The Sanskrit word Śūnyatā is usually translated in English to “Emptiness”. This is a major Buddhist concept, and I would like to try to explain it here and make it as easy as possible for you to understand it, but also to grasp its implications for everyday life.

The world of the Buddha

From the point of view of the Buddha, all our insatisfactions and our disturbing negative emotions are due to our misconception of the reality of the world. So what does the Buddha exactly mean by the “reality” of things? He argues that all things are empty of inherent existence. This is the mysterious sentence we have to understand and see its implications.

To do so, I suggest we start by formulating this sentence in a different way, then we can take a simple example to make it more comprehensible. When the Buddha says that things are empty of inherent existence, he means that everything in the world, including physical objects, ideas, and all other phenomena, cannot exist like we think they exist just by themselves.

The flower without an observer

Let us just take an example. You will notice that to think about such an example is already a very hard task, because it is a paradoxical situation.
Imagine a flower. Once you realize this easy task, you will notice that the imagined flower that you created in your mind has a kind of shape, color, size, and it may have many other attributes like smell, color, and it can even remind you of some related phenomena or situations.

Now, try to imagine this flower being real, but without any observer. This is where things start to get tricky. We usually think that the flower we have on our balcony for example, continues to exist even when we go to sleep at night and we don’t think about it anymore. But the question here is: How does it exist precisely? If the flower still exists without any thinker to think about nor to perceive it, does it really have a shape, a color, a smell, etc.?
What is really inherent to the flower and what is provided to the flower by our own perceptions?

That is a deeply complicated philosophical question. The Buddha does not bring any answer to this question, but he clearly asserts that everything we observe, we see, we experience and we perceive has nothing to do with the reality of those phenomena. That is why he argues, we are continuously trapped by superficial phenomena that we take for the ultimate reality.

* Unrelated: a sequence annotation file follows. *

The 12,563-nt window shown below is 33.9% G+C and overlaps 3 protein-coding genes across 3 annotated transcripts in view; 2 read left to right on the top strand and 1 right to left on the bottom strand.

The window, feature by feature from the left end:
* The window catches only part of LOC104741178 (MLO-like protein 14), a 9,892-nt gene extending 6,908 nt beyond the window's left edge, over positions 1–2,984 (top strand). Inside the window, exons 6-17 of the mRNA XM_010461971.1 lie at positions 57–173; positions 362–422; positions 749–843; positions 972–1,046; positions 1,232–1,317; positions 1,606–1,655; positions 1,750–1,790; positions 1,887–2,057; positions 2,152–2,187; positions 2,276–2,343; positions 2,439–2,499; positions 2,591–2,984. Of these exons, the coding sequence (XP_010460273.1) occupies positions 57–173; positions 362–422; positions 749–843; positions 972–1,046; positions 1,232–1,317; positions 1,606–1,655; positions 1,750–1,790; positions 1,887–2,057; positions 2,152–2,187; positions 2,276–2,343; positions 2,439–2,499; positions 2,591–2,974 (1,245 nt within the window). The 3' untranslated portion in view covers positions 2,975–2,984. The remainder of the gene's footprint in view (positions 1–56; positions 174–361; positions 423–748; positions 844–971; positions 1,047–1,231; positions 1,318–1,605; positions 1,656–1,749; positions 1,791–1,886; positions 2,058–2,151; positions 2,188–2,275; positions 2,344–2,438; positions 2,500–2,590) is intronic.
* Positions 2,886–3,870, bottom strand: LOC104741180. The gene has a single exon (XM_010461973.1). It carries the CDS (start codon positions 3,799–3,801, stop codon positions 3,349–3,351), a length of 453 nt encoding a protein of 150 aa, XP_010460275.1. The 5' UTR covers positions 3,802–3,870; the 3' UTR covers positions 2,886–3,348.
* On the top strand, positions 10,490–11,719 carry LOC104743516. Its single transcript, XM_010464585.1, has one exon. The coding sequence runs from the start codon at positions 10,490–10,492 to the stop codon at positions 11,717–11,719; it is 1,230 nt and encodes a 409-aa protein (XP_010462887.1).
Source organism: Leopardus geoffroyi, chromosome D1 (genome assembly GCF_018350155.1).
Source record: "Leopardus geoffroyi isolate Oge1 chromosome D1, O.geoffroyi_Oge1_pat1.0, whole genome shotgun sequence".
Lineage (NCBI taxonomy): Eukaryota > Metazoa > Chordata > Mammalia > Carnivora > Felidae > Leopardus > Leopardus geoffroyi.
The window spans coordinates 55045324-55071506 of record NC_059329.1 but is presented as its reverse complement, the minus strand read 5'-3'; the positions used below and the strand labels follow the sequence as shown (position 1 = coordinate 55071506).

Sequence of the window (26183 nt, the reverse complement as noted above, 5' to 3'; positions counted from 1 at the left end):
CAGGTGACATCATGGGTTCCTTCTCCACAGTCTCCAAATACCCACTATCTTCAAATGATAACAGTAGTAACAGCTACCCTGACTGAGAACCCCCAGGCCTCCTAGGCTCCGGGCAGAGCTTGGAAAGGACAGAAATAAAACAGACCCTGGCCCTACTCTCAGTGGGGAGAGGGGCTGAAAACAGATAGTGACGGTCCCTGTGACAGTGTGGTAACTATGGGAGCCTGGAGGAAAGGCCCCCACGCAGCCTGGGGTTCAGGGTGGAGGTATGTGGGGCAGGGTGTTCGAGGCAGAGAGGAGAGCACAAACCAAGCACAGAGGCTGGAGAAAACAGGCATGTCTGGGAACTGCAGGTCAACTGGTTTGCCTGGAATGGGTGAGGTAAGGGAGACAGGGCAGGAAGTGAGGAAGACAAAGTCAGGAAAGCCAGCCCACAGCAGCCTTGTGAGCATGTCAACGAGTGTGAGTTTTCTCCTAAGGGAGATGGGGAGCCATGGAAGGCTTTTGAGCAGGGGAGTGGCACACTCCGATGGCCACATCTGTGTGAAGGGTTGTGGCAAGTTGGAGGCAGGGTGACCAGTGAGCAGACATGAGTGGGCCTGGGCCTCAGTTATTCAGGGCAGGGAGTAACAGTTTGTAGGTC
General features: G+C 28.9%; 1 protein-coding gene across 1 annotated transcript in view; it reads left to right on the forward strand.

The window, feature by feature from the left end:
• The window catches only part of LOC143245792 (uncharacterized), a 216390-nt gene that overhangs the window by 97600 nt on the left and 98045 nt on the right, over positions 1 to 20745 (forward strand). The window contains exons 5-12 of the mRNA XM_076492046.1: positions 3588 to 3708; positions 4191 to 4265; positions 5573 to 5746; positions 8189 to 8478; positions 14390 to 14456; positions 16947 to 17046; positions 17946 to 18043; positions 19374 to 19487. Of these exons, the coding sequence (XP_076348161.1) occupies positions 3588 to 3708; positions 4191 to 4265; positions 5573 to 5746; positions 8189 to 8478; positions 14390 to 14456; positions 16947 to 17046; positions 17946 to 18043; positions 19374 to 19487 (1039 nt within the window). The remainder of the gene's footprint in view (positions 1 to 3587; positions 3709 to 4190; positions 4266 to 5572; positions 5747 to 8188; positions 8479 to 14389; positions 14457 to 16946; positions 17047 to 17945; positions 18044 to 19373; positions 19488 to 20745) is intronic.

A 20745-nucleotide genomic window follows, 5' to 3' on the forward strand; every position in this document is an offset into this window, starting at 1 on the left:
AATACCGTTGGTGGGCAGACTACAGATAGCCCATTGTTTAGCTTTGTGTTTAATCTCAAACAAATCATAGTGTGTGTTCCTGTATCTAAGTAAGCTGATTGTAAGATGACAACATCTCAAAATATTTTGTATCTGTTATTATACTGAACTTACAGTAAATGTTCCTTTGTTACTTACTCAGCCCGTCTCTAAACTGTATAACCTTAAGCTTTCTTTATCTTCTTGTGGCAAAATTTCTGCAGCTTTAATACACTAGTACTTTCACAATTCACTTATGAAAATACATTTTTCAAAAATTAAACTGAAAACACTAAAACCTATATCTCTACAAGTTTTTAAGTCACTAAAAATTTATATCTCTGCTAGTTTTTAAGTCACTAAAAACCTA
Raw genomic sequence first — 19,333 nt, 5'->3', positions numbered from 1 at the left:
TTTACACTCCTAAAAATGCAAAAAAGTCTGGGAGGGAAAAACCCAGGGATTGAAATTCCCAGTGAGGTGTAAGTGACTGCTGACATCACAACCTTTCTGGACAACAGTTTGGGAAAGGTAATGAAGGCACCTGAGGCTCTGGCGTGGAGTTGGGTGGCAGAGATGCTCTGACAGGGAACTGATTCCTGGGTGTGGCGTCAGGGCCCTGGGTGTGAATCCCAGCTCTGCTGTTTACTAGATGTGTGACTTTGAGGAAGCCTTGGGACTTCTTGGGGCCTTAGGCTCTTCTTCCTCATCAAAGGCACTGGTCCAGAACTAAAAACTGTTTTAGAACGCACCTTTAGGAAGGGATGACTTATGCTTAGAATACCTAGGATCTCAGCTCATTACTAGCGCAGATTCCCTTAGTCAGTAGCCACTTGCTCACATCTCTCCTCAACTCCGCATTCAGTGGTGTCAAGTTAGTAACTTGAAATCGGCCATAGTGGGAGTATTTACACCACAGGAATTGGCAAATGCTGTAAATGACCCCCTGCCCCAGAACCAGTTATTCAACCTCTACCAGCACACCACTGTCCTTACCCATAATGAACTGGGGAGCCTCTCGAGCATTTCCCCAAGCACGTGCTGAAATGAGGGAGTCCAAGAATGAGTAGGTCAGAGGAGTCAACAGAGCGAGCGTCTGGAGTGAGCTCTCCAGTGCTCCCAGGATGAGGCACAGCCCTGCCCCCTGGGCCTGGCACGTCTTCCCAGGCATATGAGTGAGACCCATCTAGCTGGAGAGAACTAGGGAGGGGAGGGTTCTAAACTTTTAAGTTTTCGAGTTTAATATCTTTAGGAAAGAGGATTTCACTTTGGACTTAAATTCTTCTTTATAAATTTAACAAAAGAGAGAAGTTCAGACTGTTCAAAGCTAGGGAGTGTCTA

Implications in psychology

It is important to understand the example of the flower in order to be able to generalize it to all other phenomena. Once we really understand that there are many attributes of the flower, including the word “flower” itself, that are not inherent to the flower itself, we start to see that our whole world is mainly composed of our own imagination. At every moment of our life, we are faced with a multitude of objects, sounds, events, etc. and we give to all of them certain meanings and this have direct impacts on our thoughts, our mood and our behaviors.
For example someone pushes us and cuts our way on the street, and we may think: “this person is disrespectful”. We suddenly feel anger, and we are convinced that our anger is based on real facts and an accurate understanding of reality.

This way, argues the Buddha, we constantly remain in the realm of a disturbed view, biased feelings and endless turmoil. Not only do we suffer because we project on life events much more meaning than what they really have, but we also harm others because we react out of that suffering.

The emptiness of inherent existence of the self

In Buddhism, the concept of emptiness does not only apply to exterior phenomena like physical objects and life events; it also encompasses the whole experience of the self!
It is obviously one of the most disturbing and controversial ideas in Buddhism. I will try to explain it in the next article: The non-self in Buddhist Psychology (to be published soon).

I introduce myself

Psychologische Onlineberatung Psychotherapie

My name is Carolin Müller, I am a Psychologist (M.Sc.), Buddhist Therapist and Onlinepsychologist. With my clients I talk via VideoCall about depression, worries, anxieties and lack of self-esteem.

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